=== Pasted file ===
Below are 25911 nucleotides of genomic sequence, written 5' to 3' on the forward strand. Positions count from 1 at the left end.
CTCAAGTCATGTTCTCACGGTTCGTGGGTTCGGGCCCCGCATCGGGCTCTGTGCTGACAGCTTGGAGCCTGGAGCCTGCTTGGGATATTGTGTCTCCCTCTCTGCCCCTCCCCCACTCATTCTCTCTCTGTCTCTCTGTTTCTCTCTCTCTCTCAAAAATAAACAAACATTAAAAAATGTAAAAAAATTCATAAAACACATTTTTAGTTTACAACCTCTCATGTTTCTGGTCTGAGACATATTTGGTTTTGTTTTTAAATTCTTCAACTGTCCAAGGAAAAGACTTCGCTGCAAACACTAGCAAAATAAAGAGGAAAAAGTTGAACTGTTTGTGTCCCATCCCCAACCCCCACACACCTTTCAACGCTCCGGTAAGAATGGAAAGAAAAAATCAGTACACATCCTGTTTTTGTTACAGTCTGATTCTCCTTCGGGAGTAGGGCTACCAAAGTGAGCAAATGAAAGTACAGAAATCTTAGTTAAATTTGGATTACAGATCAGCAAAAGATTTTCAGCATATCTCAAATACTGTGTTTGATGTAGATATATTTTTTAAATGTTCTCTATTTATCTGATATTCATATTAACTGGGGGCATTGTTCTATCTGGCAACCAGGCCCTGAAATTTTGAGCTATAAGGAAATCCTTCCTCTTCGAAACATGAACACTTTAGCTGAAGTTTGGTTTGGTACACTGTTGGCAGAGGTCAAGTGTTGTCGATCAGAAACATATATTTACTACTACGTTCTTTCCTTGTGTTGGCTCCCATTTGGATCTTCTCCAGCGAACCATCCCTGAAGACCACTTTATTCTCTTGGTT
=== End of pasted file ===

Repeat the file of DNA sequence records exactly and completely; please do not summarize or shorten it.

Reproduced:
Below are 25911 nucleotides of genomic sequence, written 5' to 3' on the forward strand. Positions count from 1 at the left end.
CTCAAGTCATGTTCTCACGGTTCGTGGGTTCGGGCCCCGCATCGGGCTCTGTGCTGACAGCTTGGAGCCTGGAGCCTGCTTGGGATATTGTGTCTCCCTCTCTGCCCCTCCCCCACTCATTCTCTCTCTGTCTCTCTGTTTCTCTCTCTCTCTCAAAAATAAACAAACATTAAAAAATGTAAAAAAATTCATAAAACACATTTTTAGTTTACAACCTCTCATGTTTCTGGTCTGAGACATATTTGGTTTTGTTTTTAAATTCTTCAACTGTCCAAGGAAAAGACTTCGCTGCAAACACTAGCAAAATAAAGAGGAAAAAGTTGAACTGTTTGTGTCCCATCCCCAACCCCCACACACCTTTCAACGCTCCGGTAAGAATGGAAAGAAAAAATCAGTACACATCCTGTTTTTGTTACAGTCTGATTCTCCTTCGGGAGTAGGGCTACCAAAGTGAGCAAATGAAAGTACAGAAATCTTAGTTAAATTTGGATTACAGATCAGCAAAAGATTTTCAGCATATCTCAAATACTGTGTTTGATGTAGATATATTTTTTAAATGTTCTCTATTTATCTGATATTCATATTAACTGGGGGCATTGTTCTATCTGGCAACCAGGCCCTGAAATTTTGAGCTATAAGGAAATCCTTCCTCTTCGAAACATGAACACTTTAGCTGAAGTTTGGTTTGGTACACTGTTGGCAGAGGTCAAGTGTTGTCGATCAGAAACATATATTTACTACTACGTTCTTTCCTTGTGTTGGCTCCCATTTGGATCTTCTCCAGCGAACCATCCCTGAAGACCACTTTATTCTCTTGGTT